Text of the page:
NaNoWriMo is a big deal. If you are a writer you’ve heard of it and likely participated – or at least swore that you would this year. Essentially NaNoWriMo is one great big on-line writing prompt. The challenge is to write a 50,000 word novel between November 1 and 11:59 pm on November 30. According to the organizers: “Valuing enthusiasm, determination, and a deadline, NaNoWriMo is for anyone who has ever thought about writing a novel.” Taken at face value this is a great thing! Daily emails and an online forum to keep the writer motivated. Published authors use it to kick start their next project, dreamers use the schedule to dive in. The sheer speed of the daily word count makes you forget to worry and just get words on the page. (For anyone who is writing their first novel the blank page is not your friend. Every word past the first one gets easier. Finally you are lost in the story and the end is near.) Take the concept a step further and the value to elevating discourse about creativity is immeasurable. NaNoWriMo is much more than one month a year. The Young Writers Program takes the notion of creativity into K-12 classrooms around the world. Camp NaNoWriMo is a virtual writing retreat for fiction and non-fiction alike. The Come Write In program is a free resource to libraries and others who are promoting reading and writing in their communities. Writing leads to reading and vice versa. And both writing and reading lead to greater success in all aspects of life – listening and speaking skills improve, analytical skills strengthen, focus and concentration increase, and stress is reduced as the mind focuses. So whether you are a writer or a reader or both let’s give a shout out to everyone who participated in NaNoWriMo this year!  For more on NaNoWriMo visit their website at NaNoWriMo.org and get ready for 2018.  

Read more

NaNoWriMo & Me

 My first introduction to NaNoWriMo was not auspicious. I was teaching a novel writing class at night and one of my students kept handing in manuscripts that didn’t have contractions. Plus there would be lots of extraneous little words in her pages. It. It. It. Finally I said to her, “For Pete’s sake, why don’t you use contractions?” And she explained that she was doing NaNoWriMo (in which you try to write 50,000 words in the month of November). She needed to bulk her word count. “I see,” I said, thinking that that sounded like a colossal waste of time in order to get a really bloated manuscript. Years passed.  Then, I had a deadline ahead of me. It happened to be November and I thought, why not give this a try? Maybe it will inspire me to write quickly. That was three years ago and after that I was hooked. This year I’m working on a draft of Maggie Dove 3. What I love about NaNoWriMo is that it forces my mind to go in unexpected places. The fact is, I probably write 1,700 words a day anyway, but usually I’m revising things. Trying to make things perfect. Or good, anyway. Shuffling things around. With NaNoWriMo it all comes out fresh, and often I surprise myself. At the start of November, which was only two weeks ago, I had one sentence in my mind about what I thought this new Maggie Dove would be about. Now I have 21,000 words and it’s all so different than I anticipated. I still have a lot of work ahead of me. When November’s done, I’ll go through my NaNoWriMo draft and break it into scenes. I’ll throw out pages. Or store them away for something different. I’ll expand on other things. But, the great thing is that now I know who the characters are, who the murderer is, why it’s done, how it’s done. I have something solid to grapple with.  Thank you, NaNoWriMo and see you next year.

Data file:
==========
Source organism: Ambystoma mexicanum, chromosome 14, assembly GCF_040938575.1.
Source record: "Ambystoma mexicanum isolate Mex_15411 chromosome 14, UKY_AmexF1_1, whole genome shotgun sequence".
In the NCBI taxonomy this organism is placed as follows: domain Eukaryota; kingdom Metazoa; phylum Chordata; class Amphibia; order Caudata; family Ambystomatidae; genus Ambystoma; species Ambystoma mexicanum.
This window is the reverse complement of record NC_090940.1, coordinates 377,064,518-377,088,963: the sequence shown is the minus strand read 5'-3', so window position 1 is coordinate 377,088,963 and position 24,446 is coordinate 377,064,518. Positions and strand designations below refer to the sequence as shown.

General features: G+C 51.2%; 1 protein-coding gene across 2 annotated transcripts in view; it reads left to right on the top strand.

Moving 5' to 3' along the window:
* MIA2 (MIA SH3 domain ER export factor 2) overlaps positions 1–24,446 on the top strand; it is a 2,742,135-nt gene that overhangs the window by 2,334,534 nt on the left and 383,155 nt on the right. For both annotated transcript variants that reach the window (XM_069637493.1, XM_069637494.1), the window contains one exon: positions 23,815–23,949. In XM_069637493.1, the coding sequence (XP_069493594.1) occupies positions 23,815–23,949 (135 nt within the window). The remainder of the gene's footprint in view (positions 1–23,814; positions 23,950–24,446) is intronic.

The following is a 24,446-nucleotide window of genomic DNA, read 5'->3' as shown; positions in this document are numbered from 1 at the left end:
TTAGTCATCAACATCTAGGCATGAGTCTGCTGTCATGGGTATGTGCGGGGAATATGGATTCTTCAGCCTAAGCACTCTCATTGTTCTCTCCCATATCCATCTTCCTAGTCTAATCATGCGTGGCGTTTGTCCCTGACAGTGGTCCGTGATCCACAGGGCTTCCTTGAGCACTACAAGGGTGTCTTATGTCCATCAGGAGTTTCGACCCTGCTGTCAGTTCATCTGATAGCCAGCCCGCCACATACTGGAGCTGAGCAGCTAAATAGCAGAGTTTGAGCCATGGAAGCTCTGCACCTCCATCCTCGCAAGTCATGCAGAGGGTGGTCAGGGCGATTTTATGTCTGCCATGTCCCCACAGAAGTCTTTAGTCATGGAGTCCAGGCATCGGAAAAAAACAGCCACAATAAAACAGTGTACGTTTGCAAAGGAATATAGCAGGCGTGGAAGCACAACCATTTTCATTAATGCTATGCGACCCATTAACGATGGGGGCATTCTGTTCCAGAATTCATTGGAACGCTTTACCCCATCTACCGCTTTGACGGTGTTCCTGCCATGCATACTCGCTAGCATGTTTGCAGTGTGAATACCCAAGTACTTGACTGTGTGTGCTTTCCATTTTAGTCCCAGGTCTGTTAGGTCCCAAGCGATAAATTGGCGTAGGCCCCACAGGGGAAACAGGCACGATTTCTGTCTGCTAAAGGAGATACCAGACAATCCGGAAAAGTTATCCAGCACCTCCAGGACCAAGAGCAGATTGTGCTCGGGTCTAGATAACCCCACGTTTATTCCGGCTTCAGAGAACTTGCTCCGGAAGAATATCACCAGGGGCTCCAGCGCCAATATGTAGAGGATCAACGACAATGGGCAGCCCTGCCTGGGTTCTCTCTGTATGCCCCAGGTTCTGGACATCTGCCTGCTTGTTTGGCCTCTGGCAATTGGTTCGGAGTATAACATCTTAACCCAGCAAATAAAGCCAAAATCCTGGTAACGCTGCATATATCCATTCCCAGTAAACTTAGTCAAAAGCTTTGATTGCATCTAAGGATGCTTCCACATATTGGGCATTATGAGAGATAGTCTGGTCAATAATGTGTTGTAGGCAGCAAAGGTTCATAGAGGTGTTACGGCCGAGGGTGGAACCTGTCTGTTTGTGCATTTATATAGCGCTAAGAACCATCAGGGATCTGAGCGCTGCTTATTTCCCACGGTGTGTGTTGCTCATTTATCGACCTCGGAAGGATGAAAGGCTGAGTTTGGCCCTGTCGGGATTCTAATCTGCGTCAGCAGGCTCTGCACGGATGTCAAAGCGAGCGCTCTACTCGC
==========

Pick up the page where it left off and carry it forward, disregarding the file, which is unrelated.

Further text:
Read more


I first heard about nanowrimo some years ago when one of my students kept submitting manuscripts without contractions. Take it from me, that if you read twenty pages and there is not one contraction, you notice pretty quickly. The writing seems formal and stiff. Anyway, one night I asked why she was doing this and she said it was because she was participating in nanowrimo and needed to write 50,000 words in a month, and if she didn’t use contractions, her word count would go up. So from that I deduced that nanowrimo was for people writing awful manuscripts.    However, time went on and more and more of my students began talking about it and I noticed everyone spoke about it with enthusiasm. No one had a bad thing to say about nanowrimo, and in fact, everyone seemed energized by the whole process. So I began to think about it more seriously, but I wasn’t tempted to do it because the fact is, I write a lot anyway, so I didn’t think I needed an inducement. Last year, I had an outline due on December 15 (for Maggie Dove’s Detective Agency.) I hate writing outlines. I once spent two years writing an outline and it was the only time in my life I’ve ever suffered from writer’s block. So I approached the whole thing with some trepidation and then I thought, ha! Why not write the novel, and then, when I have the novel, I can outline it. So, I signed up for nanowrimo and it worked. I wrote 50,000 words of MDDA, and I’m not going to say they were fabulous, (I probably wound up using only 15% of them) but I knew enough of the story by the end that I could write an outline. Then, once that was done, I could go back and write the book more thoughtfully.  This year I wasn’t sure if I would sign up again, but as luck would have it, once again I’m working on an manuscript. I don’t need an outline, but I would like to bulk it up, quickly, and I believe this will be a great way to boost my mind into thinking of all sorts of fun plot points. So yesterday I signed up to take part in Nanowrimo 2016. I’m a veteran!

Read more